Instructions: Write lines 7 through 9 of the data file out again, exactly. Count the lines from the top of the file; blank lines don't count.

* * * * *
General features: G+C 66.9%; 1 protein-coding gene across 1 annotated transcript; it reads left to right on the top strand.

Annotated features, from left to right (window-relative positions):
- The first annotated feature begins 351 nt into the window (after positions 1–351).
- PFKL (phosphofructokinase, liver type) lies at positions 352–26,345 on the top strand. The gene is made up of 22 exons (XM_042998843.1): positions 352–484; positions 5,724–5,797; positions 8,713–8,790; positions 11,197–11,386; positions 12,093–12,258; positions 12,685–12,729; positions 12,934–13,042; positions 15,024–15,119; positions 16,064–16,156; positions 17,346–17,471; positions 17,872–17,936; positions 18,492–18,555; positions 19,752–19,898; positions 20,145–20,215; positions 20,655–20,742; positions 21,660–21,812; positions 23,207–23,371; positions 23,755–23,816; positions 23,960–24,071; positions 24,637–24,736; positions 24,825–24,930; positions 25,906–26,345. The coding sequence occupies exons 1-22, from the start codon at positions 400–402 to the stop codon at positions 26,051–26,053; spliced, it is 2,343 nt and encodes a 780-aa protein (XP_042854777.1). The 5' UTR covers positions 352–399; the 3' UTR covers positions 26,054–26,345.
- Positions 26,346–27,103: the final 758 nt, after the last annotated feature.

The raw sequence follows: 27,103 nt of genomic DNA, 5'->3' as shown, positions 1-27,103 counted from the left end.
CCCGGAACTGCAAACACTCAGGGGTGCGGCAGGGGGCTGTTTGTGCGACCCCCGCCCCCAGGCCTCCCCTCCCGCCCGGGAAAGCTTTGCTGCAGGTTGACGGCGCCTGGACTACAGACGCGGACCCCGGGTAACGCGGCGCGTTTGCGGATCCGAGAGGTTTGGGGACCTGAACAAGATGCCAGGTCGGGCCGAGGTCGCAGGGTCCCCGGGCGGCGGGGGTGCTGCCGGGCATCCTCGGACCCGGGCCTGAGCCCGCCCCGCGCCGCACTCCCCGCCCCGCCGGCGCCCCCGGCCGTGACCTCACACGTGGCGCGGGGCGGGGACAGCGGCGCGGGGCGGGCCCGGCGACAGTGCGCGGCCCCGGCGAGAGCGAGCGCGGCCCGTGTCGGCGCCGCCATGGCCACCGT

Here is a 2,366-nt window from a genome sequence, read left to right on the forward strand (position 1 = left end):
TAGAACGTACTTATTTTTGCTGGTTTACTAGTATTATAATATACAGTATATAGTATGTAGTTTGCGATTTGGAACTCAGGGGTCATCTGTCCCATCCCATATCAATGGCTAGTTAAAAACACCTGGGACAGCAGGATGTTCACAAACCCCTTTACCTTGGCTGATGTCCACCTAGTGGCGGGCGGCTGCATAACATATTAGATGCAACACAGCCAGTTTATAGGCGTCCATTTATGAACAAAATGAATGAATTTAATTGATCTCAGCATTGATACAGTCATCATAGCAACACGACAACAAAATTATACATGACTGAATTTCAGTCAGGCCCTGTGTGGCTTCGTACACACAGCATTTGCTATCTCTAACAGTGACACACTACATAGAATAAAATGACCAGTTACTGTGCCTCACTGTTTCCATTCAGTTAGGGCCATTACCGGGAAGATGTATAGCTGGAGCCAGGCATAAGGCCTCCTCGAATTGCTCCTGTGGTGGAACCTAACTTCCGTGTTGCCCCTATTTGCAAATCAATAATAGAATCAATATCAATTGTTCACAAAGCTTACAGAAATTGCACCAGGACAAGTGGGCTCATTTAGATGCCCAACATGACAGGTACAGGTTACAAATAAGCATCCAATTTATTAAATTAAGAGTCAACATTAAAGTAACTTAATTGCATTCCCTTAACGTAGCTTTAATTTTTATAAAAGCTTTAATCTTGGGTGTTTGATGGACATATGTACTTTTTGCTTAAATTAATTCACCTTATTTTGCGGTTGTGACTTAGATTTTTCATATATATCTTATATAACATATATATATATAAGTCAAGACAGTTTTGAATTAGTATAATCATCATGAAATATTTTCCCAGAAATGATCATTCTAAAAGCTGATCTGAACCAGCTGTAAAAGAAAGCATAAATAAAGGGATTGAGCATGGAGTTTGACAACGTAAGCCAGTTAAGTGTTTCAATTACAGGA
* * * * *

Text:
CCCGGAACTGCAAACACTCAGGGGTGCGGCAGGGGGCTGTTTGTGCGACCCCCGCCCCCAGGCCTCCCCTCCCGCCCGGGAAAGCTTTGCTGCAGGTTGACGGCGCCTGGACTACAGACGCGGACCCCGGGTAACGCGGCGCGTTTGCGGATCCGAGAGGTTTGGGGACCTGAACAAGATGCCAGGTCGGGCCGAGGTCGCAGGGTCCCCGGGCGGCGGGGGTGCTGCCGGGCATCCTCGGACCCGGGCCTGAGCCCGCCCCGCGCCGCACTCCCCGCCCCGCCGGCGCCCCCGGCCGTGACCTCACACGTGGCGCGGGGCGGGGACAGCGGCGCGGGGCGGGCCCGGCGACAGTGCGCGGCCCCGGCGAGAGCGAGCGCGGCCCGTGTCGGCGCCGCCATGGCCACCGT

Here is a 2,366-nt window from a genome sequence, read left to right on the forward strand (position 1 = left end):
TAGAACGTACTTATTTTTGCTGGTTTACTAGTATTATAATATACAGTATATAGTATGTAGTTTGCGATTTGGAACTCAGGGGTCATCTGTCCCATCCCATATCAATGGCTAGTTAAAAACACCTGGGACAGCAGGATGTTCACAAACCCCTTTACCTTGGCTGATGTCCACCTAGTGGCGGGCGGCTGCATAACATATTAGATGCAACACAGCCAGTTTATAGGCGTCCATTTATGAACAAAATGAATGAATTTAATTGATCTCAGCATTGATACAGTCATCATAGCAACACGACAACAAAATTATACATGACTGAATTTCAGTCAGGCCCTGTGTGGCTTCGTACACACAGCATTTGCTATCTCTAACAGTGACACACTACATAGAATAAAATGACCAGTTACTGTGCCTCACTGTTTCCATTCAGTTAGGGCCATTACCGGGAAGATGTATAGCTGGAGCCAGGCATAAGGCCTCCTCGAATTGCTCCTGTGGTGGAACCTAACTTCCGTGTTGCCCCTATTTGCAAATCAATAATAGAATCAATATCAATTGTTCACAAAGCTTACAGAAATTGCACCAGGACAAGTGGGCTCATTTAGATGCCCAACATGACAGGTACAGGTTACAAATAAGCATCCAATTTATTAAATTAAGAGTCAACATTAAAGTAACTTAATTGCATTCCCTTAACGTAGCTTTAATTTTTATAAAAGCTTTAATCTTGGGTGTTTGATGGACATATGTACTTTTTGCTTAAATTAATTCACCTTATTTTGCGGTTGTGACTTAGATTTTTCATATATATCTTATATAACATATATATATATAAGTCAAGACAGTTTTGAATTAGTATAATCATCATGAAATATTTTCCCAGAAATGATCATTCTAAAAGCTGATCTGAACCAGCTGTAAAAGAAAGCATAAATAAAGGGATTGAGCATGGAGTTTGACAACGTAAGCCAGTTAAGTGTTTCAATTACAGGA